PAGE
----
Bride Wars

We present both sides of the most con­tro­ver­sial wed­ding top­ics THIS IS­SUE: If your fi­nances im­proved, would you up­grade your en­gage­ment ring?

You and Your Wedding - - Debating Team -

“As some­one who ef­fec­tively up­graded their en­gage­ment ring be­fore it was even bought, I would have no prob­lem with giv­ing my­self a lit­tle ‘ring-prove­ment’ in the fu­ture. Let me ex­plain: my boyfriend bor­rowed a ring for the pro­posal, then took me back to the shop to pick a fi­nal de­sign. I po­litely de­clined any of the op­tions there and sourced my­self a be­spoke ring from some­where else for the bud­get he’d set. I know what you’re think­ing, and yes, his pa­tience is part of the rea­son I’m mar­ry­ing him. Any­way, back to the main point. This isn’t to say I want to right now, but I don’t know why you wouldn’t up­grade your en­gage­ment ring. In what other area of your life wouldn’t you jazz things up a lit­tle if you got your paws on some ex­tra pound notes? As my salary has grown over the years, I’ve im­proved my wardrobe, my house and my hol­i­days – not to men­tion that ul­ti­mate wealth in­di­ca­tor, my packed lunches. There’s no great bi­ble of love out there that rules out up­grad­ing your en­gage­ment ring. Just be­cause a ring holds sentimental value, I don’t think it should be re­served for relic sta­tus – never to be touched again after the pro­posal. For me, the value of an en­gage­ment ring isn’t in the ring it­self – it’s in the sen­ti­ment of the pro­posal. The ring is a nice ad­di­tional ex­tra to be­troth­ing your­self to the love of your life. At no point do I mean I’d sling my ring over my shoul­der given the chance of a big­ger, shinier di­a­mond. I’m not mad. How­ever, there are all kinds of ways to up­grade your bling. You can add di­a­monds, have it re­set, or even add a new ring in one of those new-fan­gled ‘stacked’ sit­u­a­tions. Go for it if that’s what would make you happy, and if any­one ques­tions you, tell them you felt it was time to ring the changes!”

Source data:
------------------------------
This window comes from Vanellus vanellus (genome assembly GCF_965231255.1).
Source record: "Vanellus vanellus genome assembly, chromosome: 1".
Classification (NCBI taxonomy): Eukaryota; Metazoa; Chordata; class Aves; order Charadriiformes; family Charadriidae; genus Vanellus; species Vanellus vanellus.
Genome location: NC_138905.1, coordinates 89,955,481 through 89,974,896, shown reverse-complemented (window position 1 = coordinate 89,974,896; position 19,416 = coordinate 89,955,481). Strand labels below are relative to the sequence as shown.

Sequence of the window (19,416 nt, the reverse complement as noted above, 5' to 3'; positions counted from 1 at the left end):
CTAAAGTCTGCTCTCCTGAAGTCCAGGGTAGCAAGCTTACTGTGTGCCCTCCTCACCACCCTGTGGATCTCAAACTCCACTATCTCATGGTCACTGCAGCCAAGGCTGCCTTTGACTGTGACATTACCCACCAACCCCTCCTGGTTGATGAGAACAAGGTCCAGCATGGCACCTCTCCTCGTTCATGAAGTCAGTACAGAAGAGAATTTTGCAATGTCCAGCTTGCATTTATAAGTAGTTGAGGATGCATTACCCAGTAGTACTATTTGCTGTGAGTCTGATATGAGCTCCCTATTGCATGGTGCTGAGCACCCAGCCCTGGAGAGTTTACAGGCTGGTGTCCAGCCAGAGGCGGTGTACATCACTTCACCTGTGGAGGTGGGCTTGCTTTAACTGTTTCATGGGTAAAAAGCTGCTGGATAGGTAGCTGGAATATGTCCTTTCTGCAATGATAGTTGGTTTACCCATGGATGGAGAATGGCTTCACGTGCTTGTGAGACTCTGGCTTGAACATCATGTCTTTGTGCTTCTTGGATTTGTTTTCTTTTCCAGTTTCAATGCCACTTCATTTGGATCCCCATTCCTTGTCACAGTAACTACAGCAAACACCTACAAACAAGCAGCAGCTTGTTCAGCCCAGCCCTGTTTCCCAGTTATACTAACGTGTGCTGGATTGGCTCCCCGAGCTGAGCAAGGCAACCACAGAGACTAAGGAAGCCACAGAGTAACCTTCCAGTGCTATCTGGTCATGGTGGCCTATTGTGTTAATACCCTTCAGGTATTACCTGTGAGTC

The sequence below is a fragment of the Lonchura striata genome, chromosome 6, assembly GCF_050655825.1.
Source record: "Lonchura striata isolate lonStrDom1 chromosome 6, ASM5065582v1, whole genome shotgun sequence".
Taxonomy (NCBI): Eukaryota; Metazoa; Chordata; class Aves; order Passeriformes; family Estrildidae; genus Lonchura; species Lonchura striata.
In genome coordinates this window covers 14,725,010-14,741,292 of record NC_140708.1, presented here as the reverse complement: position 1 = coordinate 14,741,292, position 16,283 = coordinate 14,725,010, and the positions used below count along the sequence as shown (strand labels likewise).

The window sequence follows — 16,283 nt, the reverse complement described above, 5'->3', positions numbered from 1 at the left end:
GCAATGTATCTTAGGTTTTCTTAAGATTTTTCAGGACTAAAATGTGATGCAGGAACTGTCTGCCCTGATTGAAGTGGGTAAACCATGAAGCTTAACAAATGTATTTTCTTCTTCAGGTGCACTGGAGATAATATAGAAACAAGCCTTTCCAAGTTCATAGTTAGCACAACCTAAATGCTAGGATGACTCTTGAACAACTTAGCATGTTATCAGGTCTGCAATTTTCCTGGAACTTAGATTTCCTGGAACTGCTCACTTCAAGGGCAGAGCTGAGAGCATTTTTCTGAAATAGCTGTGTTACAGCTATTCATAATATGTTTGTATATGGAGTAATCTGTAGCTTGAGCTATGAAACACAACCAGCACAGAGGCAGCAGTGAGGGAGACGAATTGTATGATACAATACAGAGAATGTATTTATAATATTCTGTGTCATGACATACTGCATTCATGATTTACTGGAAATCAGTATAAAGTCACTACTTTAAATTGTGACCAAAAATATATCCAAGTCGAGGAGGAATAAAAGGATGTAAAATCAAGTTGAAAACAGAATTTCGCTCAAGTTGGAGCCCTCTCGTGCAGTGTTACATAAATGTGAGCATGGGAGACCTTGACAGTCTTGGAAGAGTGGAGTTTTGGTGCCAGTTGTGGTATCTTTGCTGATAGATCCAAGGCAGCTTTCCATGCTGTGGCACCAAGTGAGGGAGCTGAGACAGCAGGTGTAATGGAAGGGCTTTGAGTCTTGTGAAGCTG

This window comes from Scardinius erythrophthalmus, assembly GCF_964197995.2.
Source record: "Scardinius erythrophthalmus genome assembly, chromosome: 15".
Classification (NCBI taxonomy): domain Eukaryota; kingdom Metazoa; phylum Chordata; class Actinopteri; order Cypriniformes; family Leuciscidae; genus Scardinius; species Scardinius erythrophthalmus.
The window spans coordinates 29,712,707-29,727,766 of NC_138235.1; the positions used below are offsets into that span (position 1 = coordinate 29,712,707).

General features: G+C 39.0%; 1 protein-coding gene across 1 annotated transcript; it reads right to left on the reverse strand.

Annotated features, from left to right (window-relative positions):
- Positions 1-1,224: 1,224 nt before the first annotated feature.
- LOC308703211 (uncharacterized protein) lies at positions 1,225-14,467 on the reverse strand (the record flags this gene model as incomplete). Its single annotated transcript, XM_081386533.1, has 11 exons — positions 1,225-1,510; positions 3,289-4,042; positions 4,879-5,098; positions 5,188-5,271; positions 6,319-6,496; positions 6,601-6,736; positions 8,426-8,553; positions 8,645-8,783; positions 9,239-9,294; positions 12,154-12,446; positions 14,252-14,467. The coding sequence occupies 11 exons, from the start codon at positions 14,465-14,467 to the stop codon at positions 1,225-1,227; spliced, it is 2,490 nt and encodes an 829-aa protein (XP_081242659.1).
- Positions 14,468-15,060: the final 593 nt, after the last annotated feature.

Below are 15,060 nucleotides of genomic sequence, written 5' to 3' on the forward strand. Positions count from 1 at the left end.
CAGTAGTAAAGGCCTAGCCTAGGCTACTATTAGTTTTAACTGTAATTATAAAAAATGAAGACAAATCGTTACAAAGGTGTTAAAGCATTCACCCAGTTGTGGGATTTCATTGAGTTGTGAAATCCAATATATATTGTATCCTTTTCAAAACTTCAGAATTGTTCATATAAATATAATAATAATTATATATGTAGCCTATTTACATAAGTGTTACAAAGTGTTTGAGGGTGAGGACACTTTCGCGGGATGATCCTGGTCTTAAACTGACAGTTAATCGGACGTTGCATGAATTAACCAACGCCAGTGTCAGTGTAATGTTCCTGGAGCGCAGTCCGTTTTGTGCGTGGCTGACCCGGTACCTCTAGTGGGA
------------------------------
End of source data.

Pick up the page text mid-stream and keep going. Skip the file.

“Let me just pref­ace this by say­ing that my own en­gage­ment ring is the most exquisite piece of jew­ellery any­one could wish for. It’s an ex­tra­or­di­nary emer­ald-cut di­a­mond ring that my hus­band’s dear grand­fa­ther, a tal­ented Hat­ton Gar­den jew­eller, de­signed for his beloved wife some 80 years ago. Granted, in my opinion, it’s a phe­nom­e­nal ring with huge sentimental value. But even if that was not the case, I would never up­grade it. For me, it’s not about the ring, it’s what the ring rep­re­sents. I could buy a ring for any other fin­ger at any other time, but this is the one that’s an im­print of an ir­re­place­able mo­ment in our lives. This is the one with the mean­ing and the sym­bol­ism. And it’s the word ‘up­grade’ that I have a par­tic­u­lar prob­lem with. It’s harsh, it’s throw­away, and the as­sump­tion is that you’re trad­ing up, to im­prove in some way, to get a big­ger, flashier, more beau­ti­ful ring. Be­sides, if you start up­grad­ing, when do you stop? There will al­ways be big­ger, there will al­ways be blingier, trends will al­ways change. I have a friend who, some 15 years ago, was given a cu­bic zir­co­nia en­gage­ment ring as it’s all her hus­band could af­ford at the time. He told her they could up­grade when they could af­ford to, but when the time came she had no de­sire to do so. The stone wasn’t im­por­tant to her. What was im­por­tant was that it was the ring he gave her at that point in their life when he knew he wanted to spend for­ever with her. And even though no one would have known it wasn’t a di­a­mond, she never pre­tended that it was, and this re­ally made an im­pres­sion on me. Like ev­ery­thing in life, there will al­ways be a bet­ter ‘ver­sion’ at some point or an­other. But noth­ing re­places sentimental mean­ing and what that ring rep­re­sents.”

Join the de­bate! Let us know where you stand (on this and other wed-re­lated is­sues) at face­­our­wed­ding, or talk it out at youandy­our­wed­­rum


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